Books That Made Us Cry Laughing in Public

Claire: In the summer of 2001 my family visited North America. We saw relatives in Connecticut Angus, Thongs and Full Frontal Snogging, Louise Rennison, HarperTeen, 2000(which tickled me; I kept an eye out for signage toward Stonybrooke), went to Boston (Heinz’ beans are better), New York (very tall), Martha’s Vineyard (horseshoe crabs? AWFUL), and up on some kind of hell train to Niagara Falls.

I was fourteen, and that’s a lot of travelling, so my parents bought me books. I first read The Princess Diaries on that trip, which was a love story that lasted, but more relevant to this conversation I also found myself holding Angus, Thongs, and Full-Frontal Snogging. You know when a book is so good you can’t stop reading it even though you’re walking down a busy street, or are on public transport and will get sick if you don’t look out of the window, but you just can’t bring yourself to leave this compelling, infectious world? My priorities were somewhat shortsighted — I was in dat country from the TV shows for this one short period of my life, should I not pay attention to my actual experiences? Yes–but I’ll forgive me. I’ve always been weak to books.

Angus Thongs, as we tend to shorten it, is a funny-ass book. I cried on a New York bus on the way to see the Statue of Liberty, and it was not because of #freedom. It was because Georgia Nicholson went to a party dressed up as a stuffed olive. Oh, my word, I laughed. It felt amazing. My amusement was so pure! It was a new way of being alive.

The next year I was on a school trip to Holland and took Georgia with me. My boyfriend of the time, I suppose, called me for some reason, and this happened while I was reading it. Once again: “She weh. She- She wehehe. She went to a PARTYYYYY dr!! She [krang voice] WENT TO A PARTY dressed as a stuuuuuhhhhhhhhhhhh”

The boy was like “Right… Uhuh.” He did not get it. He was not a good boyfriend for me.

Al Rosenberg: I don’t laugh that much. In fact I do this thing that I would find incredibly annoying if others did in front of me, but I cannot seem to break myself of it: instead of laughing like a normal human, I say “that’s funny.” Sometimes even, “that’s really funny.” (If I type ‘lol’ to you, I’m almost definitely lying. I am absolute garbage.)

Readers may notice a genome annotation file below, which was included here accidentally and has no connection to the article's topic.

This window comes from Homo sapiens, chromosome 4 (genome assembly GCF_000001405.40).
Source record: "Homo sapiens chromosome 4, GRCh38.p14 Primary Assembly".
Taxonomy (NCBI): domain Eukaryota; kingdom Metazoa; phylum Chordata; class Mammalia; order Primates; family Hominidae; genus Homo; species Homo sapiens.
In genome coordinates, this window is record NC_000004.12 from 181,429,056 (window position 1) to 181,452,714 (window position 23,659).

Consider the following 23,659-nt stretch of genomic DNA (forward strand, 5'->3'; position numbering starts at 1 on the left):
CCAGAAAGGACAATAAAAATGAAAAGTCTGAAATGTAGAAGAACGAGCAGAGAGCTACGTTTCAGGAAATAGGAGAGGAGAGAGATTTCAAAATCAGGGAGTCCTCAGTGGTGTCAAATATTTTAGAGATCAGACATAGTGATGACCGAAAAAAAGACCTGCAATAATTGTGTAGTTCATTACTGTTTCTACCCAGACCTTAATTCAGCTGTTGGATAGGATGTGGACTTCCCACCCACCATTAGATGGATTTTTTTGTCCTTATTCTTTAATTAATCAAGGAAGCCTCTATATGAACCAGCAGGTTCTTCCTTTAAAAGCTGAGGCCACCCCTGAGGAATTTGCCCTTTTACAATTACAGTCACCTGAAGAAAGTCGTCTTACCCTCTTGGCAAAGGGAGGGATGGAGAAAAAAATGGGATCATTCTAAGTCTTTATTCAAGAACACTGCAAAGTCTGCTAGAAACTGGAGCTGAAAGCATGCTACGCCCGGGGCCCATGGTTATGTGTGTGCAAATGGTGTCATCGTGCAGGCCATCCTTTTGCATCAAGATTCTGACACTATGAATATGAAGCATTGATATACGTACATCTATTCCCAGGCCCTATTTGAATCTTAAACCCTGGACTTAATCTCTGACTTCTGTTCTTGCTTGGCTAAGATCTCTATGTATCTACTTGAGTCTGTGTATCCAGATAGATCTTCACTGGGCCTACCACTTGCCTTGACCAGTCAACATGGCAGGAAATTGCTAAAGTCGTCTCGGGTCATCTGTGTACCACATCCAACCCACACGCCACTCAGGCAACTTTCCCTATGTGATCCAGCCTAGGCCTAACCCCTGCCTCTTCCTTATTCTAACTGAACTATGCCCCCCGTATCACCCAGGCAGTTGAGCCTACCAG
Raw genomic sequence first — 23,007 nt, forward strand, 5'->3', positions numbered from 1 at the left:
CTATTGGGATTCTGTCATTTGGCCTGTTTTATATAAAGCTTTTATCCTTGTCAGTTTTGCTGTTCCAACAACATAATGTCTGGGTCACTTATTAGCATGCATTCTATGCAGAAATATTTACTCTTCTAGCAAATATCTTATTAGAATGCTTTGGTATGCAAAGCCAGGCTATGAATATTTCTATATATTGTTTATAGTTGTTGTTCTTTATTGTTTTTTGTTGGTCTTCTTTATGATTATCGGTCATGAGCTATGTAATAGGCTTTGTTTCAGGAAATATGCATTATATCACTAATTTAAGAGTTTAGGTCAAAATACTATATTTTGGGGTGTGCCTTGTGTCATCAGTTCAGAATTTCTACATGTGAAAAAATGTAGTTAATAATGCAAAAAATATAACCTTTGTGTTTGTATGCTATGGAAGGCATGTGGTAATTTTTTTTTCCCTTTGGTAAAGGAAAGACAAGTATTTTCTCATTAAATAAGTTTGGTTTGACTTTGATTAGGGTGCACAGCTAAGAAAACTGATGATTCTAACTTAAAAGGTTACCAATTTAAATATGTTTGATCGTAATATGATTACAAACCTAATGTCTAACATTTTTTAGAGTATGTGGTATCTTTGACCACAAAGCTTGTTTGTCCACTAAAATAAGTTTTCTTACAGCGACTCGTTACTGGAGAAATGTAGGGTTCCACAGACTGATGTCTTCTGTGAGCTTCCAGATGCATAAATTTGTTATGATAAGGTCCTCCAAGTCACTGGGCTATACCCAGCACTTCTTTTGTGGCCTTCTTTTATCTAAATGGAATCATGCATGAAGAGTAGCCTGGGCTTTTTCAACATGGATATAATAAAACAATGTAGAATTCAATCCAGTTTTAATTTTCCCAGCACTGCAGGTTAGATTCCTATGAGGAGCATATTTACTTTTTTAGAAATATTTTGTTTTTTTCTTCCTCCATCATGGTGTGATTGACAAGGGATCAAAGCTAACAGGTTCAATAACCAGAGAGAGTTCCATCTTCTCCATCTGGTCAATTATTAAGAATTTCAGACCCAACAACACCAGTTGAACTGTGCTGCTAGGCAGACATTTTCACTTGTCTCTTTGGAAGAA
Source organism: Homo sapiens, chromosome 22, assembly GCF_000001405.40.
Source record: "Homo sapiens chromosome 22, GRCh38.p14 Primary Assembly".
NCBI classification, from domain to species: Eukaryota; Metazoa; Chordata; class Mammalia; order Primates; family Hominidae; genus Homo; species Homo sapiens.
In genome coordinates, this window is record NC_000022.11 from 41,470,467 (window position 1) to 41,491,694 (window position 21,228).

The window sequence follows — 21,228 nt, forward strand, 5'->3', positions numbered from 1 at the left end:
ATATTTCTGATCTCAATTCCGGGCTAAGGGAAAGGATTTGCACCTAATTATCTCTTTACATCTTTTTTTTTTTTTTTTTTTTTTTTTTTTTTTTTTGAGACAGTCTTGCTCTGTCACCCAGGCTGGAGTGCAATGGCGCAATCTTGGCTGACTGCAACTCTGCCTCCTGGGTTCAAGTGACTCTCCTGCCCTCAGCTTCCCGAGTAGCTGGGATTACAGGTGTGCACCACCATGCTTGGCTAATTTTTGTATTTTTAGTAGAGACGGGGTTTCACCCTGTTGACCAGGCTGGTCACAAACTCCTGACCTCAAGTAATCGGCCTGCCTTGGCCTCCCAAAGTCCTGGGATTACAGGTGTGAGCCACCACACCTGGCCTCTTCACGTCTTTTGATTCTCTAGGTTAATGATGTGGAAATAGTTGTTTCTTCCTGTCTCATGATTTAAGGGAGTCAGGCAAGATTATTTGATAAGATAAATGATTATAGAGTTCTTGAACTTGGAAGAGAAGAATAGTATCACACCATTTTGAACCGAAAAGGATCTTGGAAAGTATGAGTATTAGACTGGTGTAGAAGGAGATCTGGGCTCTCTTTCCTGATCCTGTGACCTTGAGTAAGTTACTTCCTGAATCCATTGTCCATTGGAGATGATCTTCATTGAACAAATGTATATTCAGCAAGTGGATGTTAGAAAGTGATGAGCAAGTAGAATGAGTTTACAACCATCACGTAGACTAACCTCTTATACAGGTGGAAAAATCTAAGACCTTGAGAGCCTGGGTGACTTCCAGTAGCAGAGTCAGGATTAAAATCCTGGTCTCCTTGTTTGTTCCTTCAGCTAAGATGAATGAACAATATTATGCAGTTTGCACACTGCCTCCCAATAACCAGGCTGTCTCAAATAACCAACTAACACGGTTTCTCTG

A Nameless Witch, A. Lee Martinez, Tor Books, 2007For actual laughter to occur I must be (a) drunk, (b) surprised by the humor, or (c) networking/flirting/very nervous. Or it has to be REALLY, REALLY FUNNY.

A few years ago I read my first A. Lee Martinez book, A Nameless Witch, and was neither drunk nor nervous, but could not stop laughing. Martinez writes humor-fantasy, and it is good. A young witch, whom, you might have guessed, is nameless, journeys with her talking, demon-possessed duck to fight evil and find herself and make me laugh until I almost pee myself.

Romona Williams: Al, I get where you are coming from. I actually laugh a lot, but if I don’t think something is funny, I’ll smile great big and say “that is funny.” If I’m not actively laughing but am actively convincing people something was hilarious, it was not funny. What can I say. I’m a people-pleaser.

But I have read several books that made me laugh for real, and I wasn’t humoring them at all. The first that comes to mind is Megahex. This is a book that grapples with depression, addiction, toxic friendships, and plenty of other serious matters. But the contrast between the no-nonsense topics makes the jokes that much better. I was in tears when Megg and Mogg gave Owl the joint rolled with basil. When it zeroed in on Megg’s smirk — perfection. Comedic genius.

I think what makes the punchlines hit so hard is how real it is. Completely relatable. I’ve never tricked someone with a basil joint, and as far as I know, no one has ever done it to me. But I do remember a friend telling me a story about some guy selling everyone catnip and telling them it was pot, and some people said it was “really good shit.” I don’t care who you are, that is funny. Funny as in it makes you laugh in the moment, without overthinking the situation.

Megahex, Simon Hanselmann, Fantagraphics, 2014
Example of Megg’s smirk

Another good one is Lisa Hanawalt’s My Dirty Dumb Eyes. My favorite parts were her reactions to movies, and this:

My Dirty Dumb Eyes, Lisa Hanawalt, Drawn and Quarterly, 2013

Christa: I’m sure there are plenty of books that made me laugh out loud as a child but the first distinct memory of not being able to stop myself from laughing in public was when I read Running with Scissors by Augusten Burroughs. The bizarre and unexpected things that had happened to him and the humorous way he spoke about them was like nothing I had ever read before. He talked about dark or taboo subjects in a frank and honest way, while still managing to put a comedic spin on it. I just couldn’t help but chuckle along. To this day it is one of my all time favourite books. 

Let's Pretend this Never Happened, Jenny Lawson, Penguin, 2014Then along came Jenny Lawson and Let’s Pretend this Never Happened. My “chuckles” while reading Running With Scissors seemed like nothing when I started reading this truly wacky memoir. It made me howl with laughter…on the subway in Toronto…during rush hour. Needless to say there were a few raised eyebrows and confused stares pointed my way.

I can think of quite a few novels that I found genuinely funny, but it’s almost exclusively been memoirs that have left me unable to control my laughter.  Probably because I know there’s a real person attached to those stories, making it even easier to imagine it happening in the real world.

Christa Seeley

Christa Seeley

Books Editor. Maple Flavoured Darth Vader Fangirl.